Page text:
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Kindness emerges from tragedies

There are moments in our lives that we will never forget.
For me, that moment will always be August 29, 2005, the day I survived Hurricane Katrina.
My family and I rode out the storm in Waveland, not in my childhood home in Bay St. Louis, for my dad said it would have been more dangerous than where we stayed, and he was right.
My childhood home lost its roof to a tornado and the rest of the home was submerged in water for almost a week.
I remember wading in waist high water, dodging floating furniture and high winds and just wondering in general if we would survive.
By the grace of God, we endured safely. I remember walking outside and down the street towards the beach.
The destruction was like nothing I have ever seen. Homes were flattened or obliterated. The only piece left of my grandparent’s home was a concrete slab. Many, many people lost their lives on Aug. 29.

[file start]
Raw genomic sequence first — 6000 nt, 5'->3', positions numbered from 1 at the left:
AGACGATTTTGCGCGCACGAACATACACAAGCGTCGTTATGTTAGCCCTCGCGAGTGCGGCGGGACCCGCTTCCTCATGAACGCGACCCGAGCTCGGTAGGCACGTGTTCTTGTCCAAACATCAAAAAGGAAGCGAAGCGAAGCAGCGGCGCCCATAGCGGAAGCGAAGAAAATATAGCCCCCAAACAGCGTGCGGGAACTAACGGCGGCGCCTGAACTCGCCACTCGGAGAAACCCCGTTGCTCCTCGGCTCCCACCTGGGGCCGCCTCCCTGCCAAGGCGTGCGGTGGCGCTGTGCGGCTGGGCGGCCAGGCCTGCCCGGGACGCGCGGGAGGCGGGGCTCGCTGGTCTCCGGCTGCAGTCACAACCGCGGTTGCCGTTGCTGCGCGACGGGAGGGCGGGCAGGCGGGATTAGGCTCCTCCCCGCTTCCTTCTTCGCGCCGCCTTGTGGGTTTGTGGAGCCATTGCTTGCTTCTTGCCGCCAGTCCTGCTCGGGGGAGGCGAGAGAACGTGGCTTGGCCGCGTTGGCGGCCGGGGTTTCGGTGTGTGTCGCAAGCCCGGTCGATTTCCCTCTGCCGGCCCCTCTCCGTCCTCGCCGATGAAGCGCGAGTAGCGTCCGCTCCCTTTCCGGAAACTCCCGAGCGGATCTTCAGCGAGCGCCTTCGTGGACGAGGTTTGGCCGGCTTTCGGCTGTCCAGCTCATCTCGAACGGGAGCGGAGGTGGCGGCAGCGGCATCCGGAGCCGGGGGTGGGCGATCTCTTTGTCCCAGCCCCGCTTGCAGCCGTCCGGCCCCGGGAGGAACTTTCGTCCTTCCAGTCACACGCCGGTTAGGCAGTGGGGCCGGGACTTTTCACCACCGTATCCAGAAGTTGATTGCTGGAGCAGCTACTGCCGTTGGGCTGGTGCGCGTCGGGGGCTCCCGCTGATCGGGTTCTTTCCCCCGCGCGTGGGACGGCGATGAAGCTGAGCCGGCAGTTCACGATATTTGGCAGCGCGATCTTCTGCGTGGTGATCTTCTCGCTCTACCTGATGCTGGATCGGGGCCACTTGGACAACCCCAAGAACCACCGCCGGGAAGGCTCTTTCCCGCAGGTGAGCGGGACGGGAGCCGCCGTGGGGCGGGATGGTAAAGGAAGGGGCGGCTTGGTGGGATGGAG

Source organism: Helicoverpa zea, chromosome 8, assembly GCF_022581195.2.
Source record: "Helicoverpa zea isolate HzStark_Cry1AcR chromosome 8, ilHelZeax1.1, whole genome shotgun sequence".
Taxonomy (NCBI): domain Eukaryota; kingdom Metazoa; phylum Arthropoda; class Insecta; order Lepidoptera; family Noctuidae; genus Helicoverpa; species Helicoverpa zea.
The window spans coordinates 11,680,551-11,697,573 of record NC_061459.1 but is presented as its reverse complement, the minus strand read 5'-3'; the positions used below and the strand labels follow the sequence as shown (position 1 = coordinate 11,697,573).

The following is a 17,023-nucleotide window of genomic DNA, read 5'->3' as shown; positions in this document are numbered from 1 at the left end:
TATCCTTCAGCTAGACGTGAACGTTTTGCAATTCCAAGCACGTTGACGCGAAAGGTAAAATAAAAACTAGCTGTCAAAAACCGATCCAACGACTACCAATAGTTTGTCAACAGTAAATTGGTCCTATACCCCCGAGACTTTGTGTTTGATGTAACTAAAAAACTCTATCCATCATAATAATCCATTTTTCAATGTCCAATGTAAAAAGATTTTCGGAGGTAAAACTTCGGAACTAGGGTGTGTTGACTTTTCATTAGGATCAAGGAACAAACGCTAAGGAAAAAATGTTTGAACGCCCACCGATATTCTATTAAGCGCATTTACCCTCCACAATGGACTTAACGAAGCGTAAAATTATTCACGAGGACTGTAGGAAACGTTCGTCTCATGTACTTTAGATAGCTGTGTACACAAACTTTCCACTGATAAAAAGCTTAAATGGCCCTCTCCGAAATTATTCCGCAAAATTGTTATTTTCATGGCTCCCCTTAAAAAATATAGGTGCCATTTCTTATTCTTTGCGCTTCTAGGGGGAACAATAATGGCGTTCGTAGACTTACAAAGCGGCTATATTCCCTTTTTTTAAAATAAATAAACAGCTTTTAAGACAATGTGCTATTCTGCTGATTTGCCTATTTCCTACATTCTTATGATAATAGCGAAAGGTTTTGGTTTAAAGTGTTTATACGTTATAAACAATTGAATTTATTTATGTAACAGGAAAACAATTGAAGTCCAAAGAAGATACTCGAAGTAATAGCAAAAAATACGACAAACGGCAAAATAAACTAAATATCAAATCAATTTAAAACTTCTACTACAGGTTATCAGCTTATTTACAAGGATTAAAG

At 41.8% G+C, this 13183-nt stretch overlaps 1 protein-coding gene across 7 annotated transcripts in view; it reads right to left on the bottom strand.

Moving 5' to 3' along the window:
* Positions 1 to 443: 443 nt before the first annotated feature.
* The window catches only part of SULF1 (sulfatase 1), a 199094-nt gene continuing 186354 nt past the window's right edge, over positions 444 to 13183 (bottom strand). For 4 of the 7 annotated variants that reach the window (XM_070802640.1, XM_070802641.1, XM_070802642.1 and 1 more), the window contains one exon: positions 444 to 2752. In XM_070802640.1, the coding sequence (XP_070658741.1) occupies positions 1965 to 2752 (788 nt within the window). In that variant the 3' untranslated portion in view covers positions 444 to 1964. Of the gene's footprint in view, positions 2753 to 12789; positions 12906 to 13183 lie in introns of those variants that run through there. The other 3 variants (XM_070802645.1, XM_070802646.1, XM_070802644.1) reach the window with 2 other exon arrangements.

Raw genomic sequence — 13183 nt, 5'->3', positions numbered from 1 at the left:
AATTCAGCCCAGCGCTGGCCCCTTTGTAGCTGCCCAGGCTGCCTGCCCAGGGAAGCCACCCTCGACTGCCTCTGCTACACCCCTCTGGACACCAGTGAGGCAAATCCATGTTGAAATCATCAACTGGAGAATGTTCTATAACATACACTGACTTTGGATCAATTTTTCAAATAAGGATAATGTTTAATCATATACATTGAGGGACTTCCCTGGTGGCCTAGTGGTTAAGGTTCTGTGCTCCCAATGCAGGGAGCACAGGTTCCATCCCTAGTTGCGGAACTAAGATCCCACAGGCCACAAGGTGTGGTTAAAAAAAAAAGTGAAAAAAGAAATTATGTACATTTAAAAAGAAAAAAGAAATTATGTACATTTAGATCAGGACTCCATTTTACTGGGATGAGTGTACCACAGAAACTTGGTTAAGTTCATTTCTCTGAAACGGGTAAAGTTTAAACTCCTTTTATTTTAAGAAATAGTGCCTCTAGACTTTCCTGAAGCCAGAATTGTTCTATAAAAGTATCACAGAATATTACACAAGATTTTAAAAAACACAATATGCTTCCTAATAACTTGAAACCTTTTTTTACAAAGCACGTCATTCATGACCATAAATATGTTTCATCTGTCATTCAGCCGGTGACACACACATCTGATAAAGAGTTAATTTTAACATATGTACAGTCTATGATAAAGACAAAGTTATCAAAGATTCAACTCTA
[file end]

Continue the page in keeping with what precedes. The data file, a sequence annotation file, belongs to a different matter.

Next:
However, there were many bright spots after that day. A community came together to help each other through one of the darkest times in Mississippi’s history.
I remember witnessing volunteers from across the country arrive with supplies to help us get by.
It is these memories that surfaced when I heard about the destruction from Tuesday’s tornado in Marion and Jones County.
There is a sadness that comes with seeing your home destroyed, but it’s not material possessions that matter. It’s the bond between human beings.
I give thanks for people like Picayune resident Belinda Larson, who is donating her time and energy to bring donations to victims of last week’s tragedy.
Surviving a major hurricane taught me a number of things, but perhaps most importantly, I learned about the goodness in people and their willingness to help their fellow man.